What to Know about Military Divorce in Virginia
If you are married to an active member of the military and are contemplating divorce, there are some important considerations to know when it comes to military divorces. Divorce is an emotional and often complex process to begin with, but the added element of one spouse being active military can present additional challenges. It’s important to understand the differences so you do not make a wrong choice and potentially jeopardize your settlement. Because of the nuances involved, speaking with a Virginia divorce attorney is highly recommended.
Like other states, Virginia laws govern divorces in the state; but there are some federal laws that can impact your divorce when one spouse is in the military. Here’s what you need to know before filing for divorce in Virginia.
Virginia Residency Requirements
One or both spouses are required to live in Virginia for at least six months, with the intent to stay indefinitely, in order to establish residency prior to filing for divorce. There is an exception for military that says that as long as the active military member has been stationed in Virginia for at least six months, it will meet the requirements for residency.
Deployment as Separation
The no-fault grounds for divorce in the state require that there must be an intentional, permanent separation that continues for at least one year, without interruption. It is reduced to six months in the event that there is a separation agreement and no minor children are involved. In some instances, a deployment may count toward the required year of separation in Virginia. If one of the parties intended for the deployment to be a permanent separation, and there is no cohabitation when the deployment ends, it can count towards the time requirement.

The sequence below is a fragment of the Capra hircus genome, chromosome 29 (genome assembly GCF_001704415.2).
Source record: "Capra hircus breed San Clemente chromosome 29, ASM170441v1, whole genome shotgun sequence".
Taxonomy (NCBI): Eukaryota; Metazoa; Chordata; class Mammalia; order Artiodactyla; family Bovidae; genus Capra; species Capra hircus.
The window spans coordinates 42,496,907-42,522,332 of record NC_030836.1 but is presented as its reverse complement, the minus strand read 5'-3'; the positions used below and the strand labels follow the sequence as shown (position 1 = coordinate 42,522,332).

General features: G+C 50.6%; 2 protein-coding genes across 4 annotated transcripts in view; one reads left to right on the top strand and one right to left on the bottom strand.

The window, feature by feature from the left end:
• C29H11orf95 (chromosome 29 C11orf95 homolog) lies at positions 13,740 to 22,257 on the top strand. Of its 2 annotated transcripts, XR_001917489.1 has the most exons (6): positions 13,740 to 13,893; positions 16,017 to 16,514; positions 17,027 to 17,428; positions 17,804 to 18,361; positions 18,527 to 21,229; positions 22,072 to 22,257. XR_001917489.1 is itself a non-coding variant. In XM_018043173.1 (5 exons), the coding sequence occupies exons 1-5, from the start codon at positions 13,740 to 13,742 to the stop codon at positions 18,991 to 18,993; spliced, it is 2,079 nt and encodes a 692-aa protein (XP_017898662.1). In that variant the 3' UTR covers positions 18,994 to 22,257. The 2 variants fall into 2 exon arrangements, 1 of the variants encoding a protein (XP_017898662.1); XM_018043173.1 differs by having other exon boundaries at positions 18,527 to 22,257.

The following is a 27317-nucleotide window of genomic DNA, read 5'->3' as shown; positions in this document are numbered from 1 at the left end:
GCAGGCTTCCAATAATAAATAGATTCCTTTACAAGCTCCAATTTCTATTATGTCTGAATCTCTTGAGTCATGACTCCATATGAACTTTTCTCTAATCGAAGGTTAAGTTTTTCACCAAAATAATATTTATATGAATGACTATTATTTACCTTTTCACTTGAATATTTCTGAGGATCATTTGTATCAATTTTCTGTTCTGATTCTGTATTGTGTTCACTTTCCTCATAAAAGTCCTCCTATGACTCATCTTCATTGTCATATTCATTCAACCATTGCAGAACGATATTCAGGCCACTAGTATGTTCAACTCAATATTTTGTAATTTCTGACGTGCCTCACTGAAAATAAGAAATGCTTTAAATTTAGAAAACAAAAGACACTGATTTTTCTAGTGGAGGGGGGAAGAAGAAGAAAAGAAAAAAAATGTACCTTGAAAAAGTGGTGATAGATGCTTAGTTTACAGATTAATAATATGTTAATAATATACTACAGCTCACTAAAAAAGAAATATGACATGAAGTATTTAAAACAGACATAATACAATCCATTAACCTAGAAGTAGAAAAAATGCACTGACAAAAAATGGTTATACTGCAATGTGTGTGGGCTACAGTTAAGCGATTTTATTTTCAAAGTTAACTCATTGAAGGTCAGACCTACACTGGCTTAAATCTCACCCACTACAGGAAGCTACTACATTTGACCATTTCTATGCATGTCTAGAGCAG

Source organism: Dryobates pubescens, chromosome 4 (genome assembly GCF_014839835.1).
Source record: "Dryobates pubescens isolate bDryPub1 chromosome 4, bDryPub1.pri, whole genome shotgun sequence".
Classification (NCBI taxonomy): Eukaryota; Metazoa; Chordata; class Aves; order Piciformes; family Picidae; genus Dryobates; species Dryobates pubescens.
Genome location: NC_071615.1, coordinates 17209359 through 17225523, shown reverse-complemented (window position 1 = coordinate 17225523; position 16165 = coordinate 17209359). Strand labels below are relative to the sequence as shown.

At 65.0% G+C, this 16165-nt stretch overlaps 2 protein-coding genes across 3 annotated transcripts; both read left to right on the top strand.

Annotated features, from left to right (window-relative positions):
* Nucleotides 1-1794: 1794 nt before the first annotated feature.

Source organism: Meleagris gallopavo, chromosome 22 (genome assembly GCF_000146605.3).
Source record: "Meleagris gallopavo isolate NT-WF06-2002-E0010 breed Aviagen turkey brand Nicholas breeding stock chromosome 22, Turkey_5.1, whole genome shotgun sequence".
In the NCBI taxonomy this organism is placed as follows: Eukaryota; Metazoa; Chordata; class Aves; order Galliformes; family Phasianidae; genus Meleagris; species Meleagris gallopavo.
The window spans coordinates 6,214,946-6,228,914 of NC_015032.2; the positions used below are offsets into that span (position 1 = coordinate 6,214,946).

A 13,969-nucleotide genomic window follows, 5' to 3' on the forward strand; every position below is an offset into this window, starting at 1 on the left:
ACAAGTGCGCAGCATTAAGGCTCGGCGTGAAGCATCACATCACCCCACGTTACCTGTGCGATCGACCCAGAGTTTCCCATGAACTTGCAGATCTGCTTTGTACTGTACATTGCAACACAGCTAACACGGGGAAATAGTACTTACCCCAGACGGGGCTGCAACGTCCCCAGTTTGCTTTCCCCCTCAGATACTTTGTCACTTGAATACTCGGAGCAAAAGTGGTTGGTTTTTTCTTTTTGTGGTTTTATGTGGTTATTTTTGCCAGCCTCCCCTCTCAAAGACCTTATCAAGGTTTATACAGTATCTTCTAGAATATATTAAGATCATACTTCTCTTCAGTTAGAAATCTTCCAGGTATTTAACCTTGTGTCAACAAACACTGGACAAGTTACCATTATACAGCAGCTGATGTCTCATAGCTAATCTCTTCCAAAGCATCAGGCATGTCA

Military Protection for Virginia Divorces
There are laws in place that help protect active duty military members from a default judgment for his or her failure to respond to a divorce petition. This is called the Soldiers and Sailors Civil Relief Act, 50 USC Section 521. Virginia courts will postpone the hearing for the entire time the spouse is on duty, and up to 60 days after. This is often used in scenarios where a military member may be deployed fighting in a war. The military spouse can opt to waive the postponement as well.
As with any divorce, the judge has to decide what type of custody arrangement is best for the child or children involved. Because military spouses often have long deployments and relocate often, it’s not uncommon to find judges prefer to assign full custody to the non-military spouse. Child custody can be tricky depending on where the child lives. You may do the divorce in Virginia, but if the child primarily lives abroad, the custody will be decided by the courts in the country where they live, even in the case of a United States citizen.
Spousal and Child Support
These can be more complex in a military divorce because it can be difficult to calculate the military spouse’s income. Often times a military spouse has a base income, but also receives a housing allowance, bonuses, hazard pay, and other types of non-monetary compensation.
Retaining a Virginia Family Law Attorney
There are additional areas where military divorces will differ from a standard divorce case. If you’re contemplating divorce and either you or your spouse is in the military, you need to speak with a knowledgeable Virginia family law attorney. Contact the skilled team at Whitbeck Cisneros McElroy PC to schedule a consultation.